April 25, 2017 | Boston, MA – Harvard Medical School Faculty at Spaulding Rehabilitation Network published a new study in the journal PM&R titled “Female Physicians Are Underrepresented in Recognition Awards from the American Academy of Physical Medicine and Rehabilitation.” This first-of-its-kind study involved a review of forty-eight years worth of data from American Academy of Physical Medicine and Rehabilitation (AAPM&R). The list contained all major recognition award recipients from 1968 to 2015 with a total of 264 individual awards presented to physicians. A key finding was that over the measured span only 15.9% of recipients for awards were female physicians despite women making up more than 30% of the specialty for decades. Women physicians were the most underrepresented for prestigious lectureship awards in which they would be able to speak at a national conference—offering their insights and opinions to an audience of colleagues. The study found that women received lectureships in 8 of the 48 years studied. While within the last ten years the percentage of overall women physician recipients increased to 26%, this was still well under the marker for those in the specialty—today approximately 35% of physicians in the specialty are women.
The lead author on the study, Julie K. Silver, MD, is an Associate Professor and Associate Chair in the Department of Physical Medicine and Rehabilitation at Harvard Medical School and the Associate Chair for Strategic Initiatives for the Spaulding Rehabilitation Network. Dr. Silver says, “Recognition awards represent far more than a simple trophy. In this study, we used recognition awards as a rubric to look at how women physicians have been able to navigate resources for career advancement at a medical specialty society. Our findings should be investigated further as the future of healthcare depends on our ability to support a diverse workforce.”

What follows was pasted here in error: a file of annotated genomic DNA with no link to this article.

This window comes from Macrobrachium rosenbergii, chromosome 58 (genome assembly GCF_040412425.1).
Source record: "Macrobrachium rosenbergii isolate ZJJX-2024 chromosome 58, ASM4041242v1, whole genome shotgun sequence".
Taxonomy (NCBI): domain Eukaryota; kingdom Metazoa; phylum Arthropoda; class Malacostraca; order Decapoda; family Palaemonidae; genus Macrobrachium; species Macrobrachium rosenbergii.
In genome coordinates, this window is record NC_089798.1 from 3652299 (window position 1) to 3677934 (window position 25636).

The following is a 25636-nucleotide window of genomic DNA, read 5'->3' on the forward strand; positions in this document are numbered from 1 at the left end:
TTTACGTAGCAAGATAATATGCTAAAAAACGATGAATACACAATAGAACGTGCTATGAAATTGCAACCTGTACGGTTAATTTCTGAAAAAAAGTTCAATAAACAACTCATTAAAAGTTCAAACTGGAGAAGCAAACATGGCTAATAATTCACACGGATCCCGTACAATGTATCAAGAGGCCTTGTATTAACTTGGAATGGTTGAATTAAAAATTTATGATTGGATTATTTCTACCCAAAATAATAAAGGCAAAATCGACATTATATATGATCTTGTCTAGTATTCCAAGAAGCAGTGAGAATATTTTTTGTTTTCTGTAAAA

The visibility tied to major awards recognition and accompanying lectureships from leading professional physician organizations such as AAPM&R are key factors for physician professional advancement. The study contends that the underrepresentation in awards also limits female physician opportunities in leadership positions, as they are not afforded the same opportunities as their colleagues. Another finding was that female physicians when awarded were more likely to be selected as part of a group than as an individual which can portend to reinforcing cultural and gender biases.
Stuart Weinstein, MD, Editor-in-Chief of the journal PM&R, said, “Even in medicine, women’s achievements are often overlooked. Let’s learn from this. It’s time to change the trend.”
The researchers—including 4 men and 4 women who are all physicians at Harvard Medical School—acknowledge that they intend to publish further reports that explore the unique challenges and barriers for female physicians. The researchers also plan on working collaboratively with AAPM&R to ensure a more equitable process to enhance major award opportunities for female physicians going forward.
About Spaulding Rehabilitation Network
A member of Partners HealthCare, the Spaulding Rehabilitation Network includes Spaulding Rehabilitation Hospital, its main campus in Charlestown as well as Spaulding Rehabilitation Hospital Cape Cod, Spaulding Hospital Cambridge and two skilled nursing facilities, as well as twenty-five outpatient sites throughout Eastern Massachusetts. In 2016, U.S. News & World Report named Spaulding a “Top Five” rehabilitation hospital in the nation. Spaulding is one of the few hospitals in the U.S. to be awarded the prestigious Model Systems designation in all three areas of care—Spinal Cord Injury, Traumatic Brain Injury, and Burn Injury—selected by the National Institute on Disability, Independent Living and Rehabilitation Research. A teaching hospital of Harvard Medical School, Spaulding has been recognized for fostering the #1 residency program in the country for research output by Doximity Residency Navigator. For more information, please visit www.spauldingrehab.org.